Today the nation celebrates the life and legacy of Dr. Martin Luther King, Jr.

Dr. King brought hope and healing to America and taught timeless values of courage, truth, justice, compassion, dignity, humility and service.

Although the powerful voice of Dr. King was silenced, almost fifty years ago, his ideas are still a source of inspiration for so many. MLK inspired hundreds of thousands of people in the United States into actions against racism, to end poverty and for peace.

We commemorate on his holiday, the man of action, the man who put his life on the line daily for freedom and justice and the man who paid the ultimate price to make democracy a reality for all Americans.

If he were alive today, 47 years after his assassination in Memphis Tennessee, Dr. King would have been 86.

Remembering His Contributions
As one of history’s most iconic activists and master orator, Martin Luther King Jr. led the non-violent civil rights movement that brought racial segregation in the United States to an end. MLK had many historically famous speeches and a gift for connecting with his audience. The magic of his words in his “I Have A Dream” speech, nearly 5 decades ago, can still move people to tears.

That speech that the Rev. Dr. Martin Luther King Jr. delivered on Aug. 28, 1963, on the steps of the Lincoln Memorial, to more than 250,000 people was not entirely the speech he had prepared and stayed up nearly all the previous night writing. Dr. King’s aides had advised him not to use the lines about having a dream saying they were trite and cliché.

But as MLK stood before those hundreds of thousands of people to give the most important speech of his life, he improvised the ending like any jazz musician would appreciate. Using his keen sense of audience and intuition, he created the likes of the Constitution, The Declaration of Independence or The Gettysburg Address. … one of the defining texts of our country.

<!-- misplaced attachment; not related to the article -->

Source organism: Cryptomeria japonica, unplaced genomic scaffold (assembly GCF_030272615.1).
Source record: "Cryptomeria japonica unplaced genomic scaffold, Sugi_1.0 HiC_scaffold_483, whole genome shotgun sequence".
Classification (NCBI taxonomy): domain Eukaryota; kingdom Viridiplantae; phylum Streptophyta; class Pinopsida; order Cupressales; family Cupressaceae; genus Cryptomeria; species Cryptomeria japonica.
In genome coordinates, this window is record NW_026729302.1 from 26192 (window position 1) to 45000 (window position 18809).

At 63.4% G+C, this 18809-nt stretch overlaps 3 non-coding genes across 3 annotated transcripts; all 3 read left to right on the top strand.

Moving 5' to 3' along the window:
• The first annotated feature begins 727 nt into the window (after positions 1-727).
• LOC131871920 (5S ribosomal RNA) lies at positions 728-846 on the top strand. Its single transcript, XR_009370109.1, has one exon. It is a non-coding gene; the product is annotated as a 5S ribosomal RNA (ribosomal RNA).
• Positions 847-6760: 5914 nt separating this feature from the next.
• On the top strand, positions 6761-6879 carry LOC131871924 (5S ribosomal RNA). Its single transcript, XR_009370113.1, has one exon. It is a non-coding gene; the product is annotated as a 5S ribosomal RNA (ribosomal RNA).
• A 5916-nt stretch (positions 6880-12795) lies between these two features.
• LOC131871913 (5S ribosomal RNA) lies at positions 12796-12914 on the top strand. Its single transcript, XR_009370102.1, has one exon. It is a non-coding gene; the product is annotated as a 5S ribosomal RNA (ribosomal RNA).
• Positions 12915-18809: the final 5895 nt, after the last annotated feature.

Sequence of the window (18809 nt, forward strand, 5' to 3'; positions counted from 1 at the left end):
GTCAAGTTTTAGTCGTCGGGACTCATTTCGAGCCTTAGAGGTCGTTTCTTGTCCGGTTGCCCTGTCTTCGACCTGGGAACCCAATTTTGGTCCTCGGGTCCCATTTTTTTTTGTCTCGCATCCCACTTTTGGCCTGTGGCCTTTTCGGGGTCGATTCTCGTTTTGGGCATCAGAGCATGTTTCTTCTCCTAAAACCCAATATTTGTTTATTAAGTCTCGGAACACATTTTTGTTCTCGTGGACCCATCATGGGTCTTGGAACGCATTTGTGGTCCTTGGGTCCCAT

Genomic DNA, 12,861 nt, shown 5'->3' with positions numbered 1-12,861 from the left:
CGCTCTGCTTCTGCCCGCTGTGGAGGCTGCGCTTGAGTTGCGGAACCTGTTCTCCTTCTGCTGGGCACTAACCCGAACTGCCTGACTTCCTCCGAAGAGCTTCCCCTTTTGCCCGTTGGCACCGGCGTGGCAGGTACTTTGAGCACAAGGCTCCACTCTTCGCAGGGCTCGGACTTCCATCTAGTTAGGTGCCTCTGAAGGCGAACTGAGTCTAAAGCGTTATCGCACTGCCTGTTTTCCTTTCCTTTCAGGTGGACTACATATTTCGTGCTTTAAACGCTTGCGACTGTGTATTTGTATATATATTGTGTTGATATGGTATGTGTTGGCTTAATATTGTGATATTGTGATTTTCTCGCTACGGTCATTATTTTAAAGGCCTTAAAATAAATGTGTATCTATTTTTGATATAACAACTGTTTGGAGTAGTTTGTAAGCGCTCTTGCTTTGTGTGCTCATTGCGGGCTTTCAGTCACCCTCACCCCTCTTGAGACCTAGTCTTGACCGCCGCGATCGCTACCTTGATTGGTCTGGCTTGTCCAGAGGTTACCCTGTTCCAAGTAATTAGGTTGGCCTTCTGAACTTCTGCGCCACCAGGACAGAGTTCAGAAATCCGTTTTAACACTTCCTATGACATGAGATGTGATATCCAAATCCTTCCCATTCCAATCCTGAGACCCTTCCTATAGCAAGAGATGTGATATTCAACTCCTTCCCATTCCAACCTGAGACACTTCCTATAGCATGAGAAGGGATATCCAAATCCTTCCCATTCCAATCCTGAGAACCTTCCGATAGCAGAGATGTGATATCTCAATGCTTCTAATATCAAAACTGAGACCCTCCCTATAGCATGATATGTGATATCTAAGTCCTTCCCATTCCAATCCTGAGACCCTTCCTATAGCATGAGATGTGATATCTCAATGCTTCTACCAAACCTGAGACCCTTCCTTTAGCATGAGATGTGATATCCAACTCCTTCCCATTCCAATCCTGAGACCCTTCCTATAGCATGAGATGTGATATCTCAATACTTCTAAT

Watch the Video – “I Had A Dream”

Respecting His Courage
The FBI collected dozens, if not hundreds, of reported threats against Dr. King’s life. They came mostly by phone, often to newspapers, often anonymously.

From the time of the first bombing attempt, until his assassination in 1968, law enforcement investigated serious threats against Dr. King and he had no choice but to live with them if he wanted to continue his mission. But he remained steadfast in following Gandhi’s example of nonviolent resistance even as he led protest marches when surrounded by hecklers and racist policemen.

Anyone in his position would have some degree of fear. But courage means doing something even though you are afraid, and clearly MLK had great courage. He always knew one of his speeches could very well be his last but fearlessly stood up to end the climate of hate.


 Watch the Video – A Knock At Midnight

A Poignant Moment In History

We wanted to share this speech announcing the assassination of Martin Luther King, Jr. by New York Senator Robert F. Kennedy (who was also assassinated just two short months later).
RFK improvised what is now considered one of the 100 best and most important speeches in American history.

The significance is ironically relatable today and the power of his words when so many were listening, were credited in part with preventing post-assassination rioting in Indianapolis, where it was given, even though riots broke out in more than 100 U.S. cities—the worst destruction since the Civil War.

  Watch the Video – Robert F. Kennedy Announcing MLK’s Assassination

We celebrate the life and times of Dr. Martin Luther King!